Back then, protecting one’s ego sometimes meant fire and brimstone to the bitter end. Learning how to lose is a critical skill in chess that many never learn.

Good Sports and Poor Sports (but not cheaters)
On page 75 of the hardback edition published in 1976, Paulsen gives a speech thanking Morphy for handing him an award: second place in the first Chess Congress held in New York. While Morphy had better results, Paulsen was extremely kind about losing. Because chess can be so contentious, Paulsen’s comments stood out to me:

“The honor which you have deigned to confer on me, in presenting to me such a beautiful and valuable present, is so great, that I only regret not being able to return my thanks in words sufficiently expressive of the feelings of gratitude, appreciation, and pleasure, which move my heart at this moment.”

In an increasingly divisive world, it is so nice to read such a statement. How great would the world be if we celebrated victories of others in the way of Paulsen? This is one way Paulsen kept a good reputation, in my opinion. There were many others who gave Morphy kind words when faced with their own demise. It was nice reading each speech given and each letter written to this effect.

But, I am not romanticizing the 1800s. Not everyone was as gracious as Paulsen in defeat – I am separating out the cheaters from the sore losers. It is explained that Morphy entered a match with a Mr. Stanley. Once the match score was Morphy 4, Stanley 0, and a single draw, where the winner must reach 5 victories, Stanley decided to resign the match through his second as opposed to showing up in person to do it himself. There are more rude ways to resign; but, I thought it was interesting his own hand wouldn’t tip the king.

Philip Sergeant, author of Morphy’s Games of Chess, highlighted an old custom chess players had as far back as the early 1800s related to this idea of poor sports: “The irritating custom of suppressing the players’ names or at best veiling them, has to be borne with; amateurs were very shy of their names appearing in print.” Obviously, many players didn’t want the public to have access to their losses. Reputation was everything. Having your poorly played games spread all over the world was an embarrassing result. In modern times, when a high level player plays a game, their game is streamed, relayed, broadcast, and written about as they make it. Top players no longer have the luxury to hide.

In Kentucky, years ago, I studied the online games of most of KY’s prominent players at the time. Being lower rated, I started scoring unexpectedly very well, and shot up past 2000 from 1700 – 1800. Once they found out what happened, Kentucky players digitally isolated themselves. To this day, none of them share their online screen names. This practice is not unique to Kentucky; however, I do take full credit for what happened in Kentucky. 😀

Regardless, I’ve come to believe hiding one’s online account, or obfuscating names from publications in the 1800s, as Sergeant stated, is a clear sign of weakness. Top players cannot hide their games and must always be updating their repertoire. Hiding one’s games in modern times is more about laziness, and not wanting to keep your knowledge current as often as is needed to stay on top, while hiding your name in the 1800s seems to be more about reputation.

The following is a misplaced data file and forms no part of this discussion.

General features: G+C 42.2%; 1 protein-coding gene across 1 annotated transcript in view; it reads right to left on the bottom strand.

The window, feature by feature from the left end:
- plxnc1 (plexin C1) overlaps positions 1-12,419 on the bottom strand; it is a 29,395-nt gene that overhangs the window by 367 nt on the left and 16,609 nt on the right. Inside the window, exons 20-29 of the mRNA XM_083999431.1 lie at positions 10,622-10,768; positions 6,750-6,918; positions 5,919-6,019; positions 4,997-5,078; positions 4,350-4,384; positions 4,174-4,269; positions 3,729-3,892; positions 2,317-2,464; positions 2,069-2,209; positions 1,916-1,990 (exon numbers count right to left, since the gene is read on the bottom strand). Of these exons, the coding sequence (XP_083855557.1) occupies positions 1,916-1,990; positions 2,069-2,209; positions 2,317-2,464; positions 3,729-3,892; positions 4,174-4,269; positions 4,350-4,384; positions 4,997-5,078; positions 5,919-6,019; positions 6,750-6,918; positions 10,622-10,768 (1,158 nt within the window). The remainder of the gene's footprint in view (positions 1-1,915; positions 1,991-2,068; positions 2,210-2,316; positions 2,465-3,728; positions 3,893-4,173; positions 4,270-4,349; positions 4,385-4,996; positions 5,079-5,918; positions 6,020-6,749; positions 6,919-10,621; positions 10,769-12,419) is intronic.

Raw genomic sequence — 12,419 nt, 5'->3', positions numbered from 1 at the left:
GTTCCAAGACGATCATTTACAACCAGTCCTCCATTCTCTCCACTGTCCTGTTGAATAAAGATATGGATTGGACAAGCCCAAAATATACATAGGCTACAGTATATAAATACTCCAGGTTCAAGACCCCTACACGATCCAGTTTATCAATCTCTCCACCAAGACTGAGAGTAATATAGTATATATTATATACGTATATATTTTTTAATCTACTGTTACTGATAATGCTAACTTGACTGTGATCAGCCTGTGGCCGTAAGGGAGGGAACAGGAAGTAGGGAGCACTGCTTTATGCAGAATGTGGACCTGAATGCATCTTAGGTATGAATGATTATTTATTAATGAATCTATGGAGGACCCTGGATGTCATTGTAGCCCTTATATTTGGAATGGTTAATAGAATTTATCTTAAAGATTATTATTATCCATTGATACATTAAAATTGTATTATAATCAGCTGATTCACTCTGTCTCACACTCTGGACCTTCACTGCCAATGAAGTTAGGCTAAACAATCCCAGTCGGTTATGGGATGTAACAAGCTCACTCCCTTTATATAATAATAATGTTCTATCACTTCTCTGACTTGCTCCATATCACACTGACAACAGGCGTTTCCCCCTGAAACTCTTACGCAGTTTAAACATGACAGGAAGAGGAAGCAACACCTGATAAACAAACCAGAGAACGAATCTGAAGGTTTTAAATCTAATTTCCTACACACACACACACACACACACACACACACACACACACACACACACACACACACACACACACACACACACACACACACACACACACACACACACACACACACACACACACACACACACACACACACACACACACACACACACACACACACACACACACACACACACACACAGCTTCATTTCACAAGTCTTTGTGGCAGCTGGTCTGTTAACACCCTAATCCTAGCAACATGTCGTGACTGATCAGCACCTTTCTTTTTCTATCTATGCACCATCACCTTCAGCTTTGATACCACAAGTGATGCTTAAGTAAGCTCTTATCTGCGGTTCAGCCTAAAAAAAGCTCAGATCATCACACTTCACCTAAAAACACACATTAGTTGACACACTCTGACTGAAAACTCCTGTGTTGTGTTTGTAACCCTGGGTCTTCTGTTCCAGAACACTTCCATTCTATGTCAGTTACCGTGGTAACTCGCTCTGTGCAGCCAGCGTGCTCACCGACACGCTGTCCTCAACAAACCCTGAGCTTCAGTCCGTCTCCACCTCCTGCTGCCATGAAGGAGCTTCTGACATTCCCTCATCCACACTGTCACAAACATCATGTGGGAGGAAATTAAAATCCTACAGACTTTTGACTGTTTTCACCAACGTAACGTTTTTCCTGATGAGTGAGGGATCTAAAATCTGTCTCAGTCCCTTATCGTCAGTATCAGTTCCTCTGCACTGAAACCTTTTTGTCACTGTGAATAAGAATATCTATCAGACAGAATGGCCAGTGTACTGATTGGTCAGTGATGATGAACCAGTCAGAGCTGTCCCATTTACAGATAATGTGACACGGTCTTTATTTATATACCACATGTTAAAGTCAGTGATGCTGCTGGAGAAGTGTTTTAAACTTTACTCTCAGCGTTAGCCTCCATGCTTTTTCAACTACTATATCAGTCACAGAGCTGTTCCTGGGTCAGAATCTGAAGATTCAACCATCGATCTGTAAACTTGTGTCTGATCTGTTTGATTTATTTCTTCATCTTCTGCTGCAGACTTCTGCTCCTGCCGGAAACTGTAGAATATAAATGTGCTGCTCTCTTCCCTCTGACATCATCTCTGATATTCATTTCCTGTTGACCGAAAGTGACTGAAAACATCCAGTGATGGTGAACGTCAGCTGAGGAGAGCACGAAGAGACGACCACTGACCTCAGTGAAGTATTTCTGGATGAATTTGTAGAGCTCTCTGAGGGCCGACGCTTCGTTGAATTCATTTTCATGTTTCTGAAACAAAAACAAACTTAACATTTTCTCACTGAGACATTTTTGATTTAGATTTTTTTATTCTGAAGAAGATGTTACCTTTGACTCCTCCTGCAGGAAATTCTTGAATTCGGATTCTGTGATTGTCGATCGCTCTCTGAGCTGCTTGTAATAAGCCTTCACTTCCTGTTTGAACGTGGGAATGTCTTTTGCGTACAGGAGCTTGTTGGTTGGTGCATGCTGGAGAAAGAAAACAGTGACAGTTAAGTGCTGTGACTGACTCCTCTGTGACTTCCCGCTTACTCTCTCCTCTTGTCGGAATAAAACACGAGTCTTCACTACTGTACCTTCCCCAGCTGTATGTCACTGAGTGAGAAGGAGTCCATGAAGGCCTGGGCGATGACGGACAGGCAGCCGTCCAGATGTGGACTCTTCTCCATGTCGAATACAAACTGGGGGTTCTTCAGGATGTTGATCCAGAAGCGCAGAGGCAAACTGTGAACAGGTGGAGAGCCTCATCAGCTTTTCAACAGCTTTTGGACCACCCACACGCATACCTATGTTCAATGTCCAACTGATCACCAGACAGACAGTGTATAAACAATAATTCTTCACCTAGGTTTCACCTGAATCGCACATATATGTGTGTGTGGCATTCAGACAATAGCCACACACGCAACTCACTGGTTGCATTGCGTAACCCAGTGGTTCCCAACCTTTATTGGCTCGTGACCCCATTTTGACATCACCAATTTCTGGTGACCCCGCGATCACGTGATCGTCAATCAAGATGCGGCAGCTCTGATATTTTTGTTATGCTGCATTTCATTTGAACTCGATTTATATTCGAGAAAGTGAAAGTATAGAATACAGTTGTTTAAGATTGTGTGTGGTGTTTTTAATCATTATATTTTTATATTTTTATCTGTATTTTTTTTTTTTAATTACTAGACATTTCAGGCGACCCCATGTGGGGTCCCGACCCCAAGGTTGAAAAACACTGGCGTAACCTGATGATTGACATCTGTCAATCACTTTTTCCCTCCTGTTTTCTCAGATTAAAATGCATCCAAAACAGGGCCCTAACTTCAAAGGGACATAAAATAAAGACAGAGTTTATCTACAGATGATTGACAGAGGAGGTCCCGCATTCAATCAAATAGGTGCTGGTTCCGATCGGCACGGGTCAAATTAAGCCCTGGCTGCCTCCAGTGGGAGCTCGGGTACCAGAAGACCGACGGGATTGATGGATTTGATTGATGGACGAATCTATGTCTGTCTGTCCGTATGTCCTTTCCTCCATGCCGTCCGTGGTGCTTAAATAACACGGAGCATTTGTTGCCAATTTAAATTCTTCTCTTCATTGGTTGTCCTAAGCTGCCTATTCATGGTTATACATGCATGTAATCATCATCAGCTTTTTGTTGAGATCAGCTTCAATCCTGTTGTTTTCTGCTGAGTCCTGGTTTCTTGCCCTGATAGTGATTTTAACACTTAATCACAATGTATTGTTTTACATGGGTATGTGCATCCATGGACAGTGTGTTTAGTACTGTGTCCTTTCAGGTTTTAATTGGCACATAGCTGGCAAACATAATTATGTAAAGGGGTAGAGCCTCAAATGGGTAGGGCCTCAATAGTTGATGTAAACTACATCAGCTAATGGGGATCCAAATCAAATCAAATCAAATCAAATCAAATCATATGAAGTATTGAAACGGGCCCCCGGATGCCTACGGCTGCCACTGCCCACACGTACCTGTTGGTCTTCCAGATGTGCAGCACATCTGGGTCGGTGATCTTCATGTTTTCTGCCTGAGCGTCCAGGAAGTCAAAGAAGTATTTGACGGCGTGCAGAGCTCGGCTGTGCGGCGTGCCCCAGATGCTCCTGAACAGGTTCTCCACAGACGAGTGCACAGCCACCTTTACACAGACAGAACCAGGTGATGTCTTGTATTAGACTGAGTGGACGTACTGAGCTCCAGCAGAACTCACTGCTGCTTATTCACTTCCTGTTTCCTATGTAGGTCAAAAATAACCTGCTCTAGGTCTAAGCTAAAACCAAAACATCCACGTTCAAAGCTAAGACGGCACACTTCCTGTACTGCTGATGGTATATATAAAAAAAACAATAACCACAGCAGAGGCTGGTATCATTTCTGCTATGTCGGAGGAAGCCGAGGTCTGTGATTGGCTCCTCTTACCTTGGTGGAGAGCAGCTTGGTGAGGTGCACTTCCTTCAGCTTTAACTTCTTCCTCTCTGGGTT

The 1800s Ranking System
There was no numeric ranking system like Arpad Elo’s system introduced in 1960. There was also no formal ranking system. But, in reading Lawson’s book, there were a few different terms used which created a reputation-based hierarchy of chess players that was tacitly accepted by many based on how they spoke back then:

  1. Professionals
  2. Public Players
  3. Amateurs
  4. Private Players

Professionals played for stakes. Morphy was against doing this personally and refused all stakes given to him or found ways, when forced upon him, to give the stakes back. By the times, he was not considered a professional and didn’t like the insinuation when made.

Public players, which Morphy considered himself, were people who didn’t seem to mind if their games were published. They were willing to risk their reputations on publication if it were to occur – it was a form of risk making the games more meaningful. There is some cross-over between public players and amateurs; however, one key difference is public players generally were more famous than amateurs because their games were out in the world. Not all professionals enjoyed their games being published; therefore, not all professionals would have been public players in the strictest sense.

Amateurs were generally considered good players who didn’t seek to have their games published but weren’t as good as professionals or public players. When their games were published, they were often the losers of the games. They were never paid, though, for their games and they didn’t generally play for stakes. Most amateurs were club-based players who didn’t travel outside of their city very much – at least that is my impression.

Private Players were people who would only play behind closed doors. These people are responsible for name obfuscations and requiring opponents never to release game scores. Morphy had a habit of making certain people act like private players. I suspect it was this class of players who were most likely to cheat-through-publication.